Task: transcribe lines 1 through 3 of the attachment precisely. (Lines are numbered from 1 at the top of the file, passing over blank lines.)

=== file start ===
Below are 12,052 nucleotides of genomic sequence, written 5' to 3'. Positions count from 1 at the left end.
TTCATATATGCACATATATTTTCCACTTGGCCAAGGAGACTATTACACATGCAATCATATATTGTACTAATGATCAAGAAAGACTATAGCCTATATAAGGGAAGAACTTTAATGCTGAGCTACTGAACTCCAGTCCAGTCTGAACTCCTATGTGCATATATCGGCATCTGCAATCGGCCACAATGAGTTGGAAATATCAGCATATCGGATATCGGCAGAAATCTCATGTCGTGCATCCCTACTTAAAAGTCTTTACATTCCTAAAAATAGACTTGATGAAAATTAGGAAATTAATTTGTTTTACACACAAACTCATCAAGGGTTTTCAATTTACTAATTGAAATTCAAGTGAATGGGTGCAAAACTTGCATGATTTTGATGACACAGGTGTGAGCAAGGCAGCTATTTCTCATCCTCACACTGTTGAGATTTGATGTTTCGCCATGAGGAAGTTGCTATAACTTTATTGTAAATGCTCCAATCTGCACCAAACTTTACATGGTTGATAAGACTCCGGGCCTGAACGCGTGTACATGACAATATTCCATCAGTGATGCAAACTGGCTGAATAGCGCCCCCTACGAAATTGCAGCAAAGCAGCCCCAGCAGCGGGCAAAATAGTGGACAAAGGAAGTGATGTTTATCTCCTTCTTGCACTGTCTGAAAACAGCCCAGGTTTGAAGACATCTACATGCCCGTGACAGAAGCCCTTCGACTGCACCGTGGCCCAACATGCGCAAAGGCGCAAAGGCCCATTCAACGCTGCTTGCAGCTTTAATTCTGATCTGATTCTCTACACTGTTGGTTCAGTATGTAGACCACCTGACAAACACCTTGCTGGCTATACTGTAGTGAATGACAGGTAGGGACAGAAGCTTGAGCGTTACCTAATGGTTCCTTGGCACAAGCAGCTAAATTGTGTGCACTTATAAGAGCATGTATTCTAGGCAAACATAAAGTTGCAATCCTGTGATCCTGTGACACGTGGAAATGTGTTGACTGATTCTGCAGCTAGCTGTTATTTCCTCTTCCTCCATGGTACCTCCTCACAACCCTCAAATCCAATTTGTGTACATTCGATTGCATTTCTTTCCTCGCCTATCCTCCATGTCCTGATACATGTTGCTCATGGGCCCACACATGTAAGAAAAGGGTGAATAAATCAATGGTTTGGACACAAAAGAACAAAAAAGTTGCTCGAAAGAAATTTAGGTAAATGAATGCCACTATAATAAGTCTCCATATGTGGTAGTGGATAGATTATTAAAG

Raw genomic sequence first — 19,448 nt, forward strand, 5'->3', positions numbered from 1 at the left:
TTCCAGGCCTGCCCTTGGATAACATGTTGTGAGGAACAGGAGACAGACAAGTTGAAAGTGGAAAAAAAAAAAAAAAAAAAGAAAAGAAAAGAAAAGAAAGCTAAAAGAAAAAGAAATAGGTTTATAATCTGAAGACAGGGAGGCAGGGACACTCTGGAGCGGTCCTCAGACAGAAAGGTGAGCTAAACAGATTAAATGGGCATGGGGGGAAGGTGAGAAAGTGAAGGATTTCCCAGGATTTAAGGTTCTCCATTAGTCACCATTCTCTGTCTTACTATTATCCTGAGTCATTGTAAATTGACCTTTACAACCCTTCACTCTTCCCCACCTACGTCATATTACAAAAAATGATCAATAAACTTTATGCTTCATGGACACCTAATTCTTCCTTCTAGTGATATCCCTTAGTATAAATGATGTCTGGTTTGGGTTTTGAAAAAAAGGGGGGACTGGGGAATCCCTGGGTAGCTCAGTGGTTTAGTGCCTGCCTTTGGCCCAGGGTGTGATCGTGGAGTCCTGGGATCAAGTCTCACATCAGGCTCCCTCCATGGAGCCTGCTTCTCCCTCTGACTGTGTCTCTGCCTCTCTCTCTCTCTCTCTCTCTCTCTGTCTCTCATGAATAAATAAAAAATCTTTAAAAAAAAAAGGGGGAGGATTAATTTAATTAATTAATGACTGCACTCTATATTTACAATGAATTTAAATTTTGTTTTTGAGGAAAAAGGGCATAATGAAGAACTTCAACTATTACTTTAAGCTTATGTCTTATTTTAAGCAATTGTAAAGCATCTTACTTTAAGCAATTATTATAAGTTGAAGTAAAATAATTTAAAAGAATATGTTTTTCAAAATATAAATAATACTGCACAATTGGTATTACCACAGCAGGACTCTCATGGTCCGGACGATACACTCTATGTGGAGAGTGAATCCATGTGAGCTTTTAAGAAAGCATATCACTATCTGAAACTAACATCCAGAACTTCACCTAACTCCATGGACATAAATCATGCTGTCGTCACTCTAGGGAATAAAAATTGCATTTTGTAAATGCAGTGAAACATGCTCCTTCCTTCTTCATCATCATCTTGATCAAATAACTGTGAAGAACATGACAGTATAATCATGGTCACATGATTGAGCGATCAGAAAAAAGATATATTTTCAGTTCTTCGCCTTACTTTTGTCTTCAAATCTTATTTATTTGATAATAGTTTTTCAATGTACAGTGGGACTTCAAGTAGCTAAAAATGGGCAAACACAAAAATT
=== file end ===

Below are 12,052 nucleotides of genomic sequence, written 5' to 3'. Positions count from 1 at the left end.
TTCATATATGCACATATATTTTCCACTTGGCCAAGGAGACTATTACACATGCAATCATATATTGTACTAATGATCAAGAAAGACTATAGCCTATATAAGGGAAGAACTTTAATGCTGAGCTACTGAACTCCAGTCCAGTCTGAACTCCTATGTGCATATATCGGCATCTGCAATCGGCCACAATGAGTTGGAAATATCAGCATATCGGATATCGGCAGAAATCTCATGTCGTGCATCCCTACTTAAAAGTCTTTACATTCCTAAAAATAGACTTGATGAAAATTAGGAAATTAATTTGTTTTACACACAAACTCATCAAGGGTTTTCAATTTACTAATTGAAATTCAAGTGAATGGGTGCAAAACTTGCATGATTTTGATGACACAGGTGTGAGCAAGGCAGCTATTTCTCATCCTCACACTGTTGAGATTTGATGTTTCGCCATGAGGAAGTTGCTATAACTTTATTGTAAATGCTCCAATCTGCACCAAACTTTACATGGTTGATAAGACTCCGGGCCTGAACGCGTGTACATGACAATATTCCATCAGTGATGCAAACTGGCTGAATAGCGCCCCCTACGAAATTGCAGCAAAGCAGCCCCAGCAGCGGGCAAAATAGTGGACAAAGGAAGTGATGTTTATCTCCTTCTTGCACTGTCTGAAAACAGCCCAGGTTTGAAGACATCTACATGCCCGTGACAGAAGCCCTTCGACTGCACCGTGGCCCAACATGCGCAAAGGCGCAAAGGCCCATTCAACGCTGCTTGCAGCTTTAATTCTGATCTGATTCTCTACACTGTTGGTTCAGTATGTAGACCACCTGACAAACACCTTGCTGGCTATACTGTAGTGAATGACAGGTAGGGACAGAAGCTTGAGCGTTACCTAATGGTTCCTTGGCACAAGCAGCTAAATTGTGTGCACTTATAAGAGCATGTATTCTAGGCAAACATAAAGTTGCAATCCTGTGATCCTGTGACACGTGGAAATGTGTTGACTGATTCTGCAGCTAGCTGTTATTTCCTCTTCCTCCATGGTACCTCCTCACAACCCTCAAATCCAATTTGTGTACATTCGATTGCATTTCTTTCCTCGCCTATCCTCCATGTCCTGATACATGTTGCTCATGGGCCCACACATGTAAGAAAAGGGTGAATAAATCAATGGTTTGGACACAAAAGAACAAAAAAGTTGCTCGAAAGAAATTTAGGTAAATGAATGCCACTATAATAAGTCTCCATATGTGGTAGTGGATAGATTATTAAAG

Raw genomic sequence first — 19,448 nt, forward strand, 5'->3', positions numbered from 1 at the left: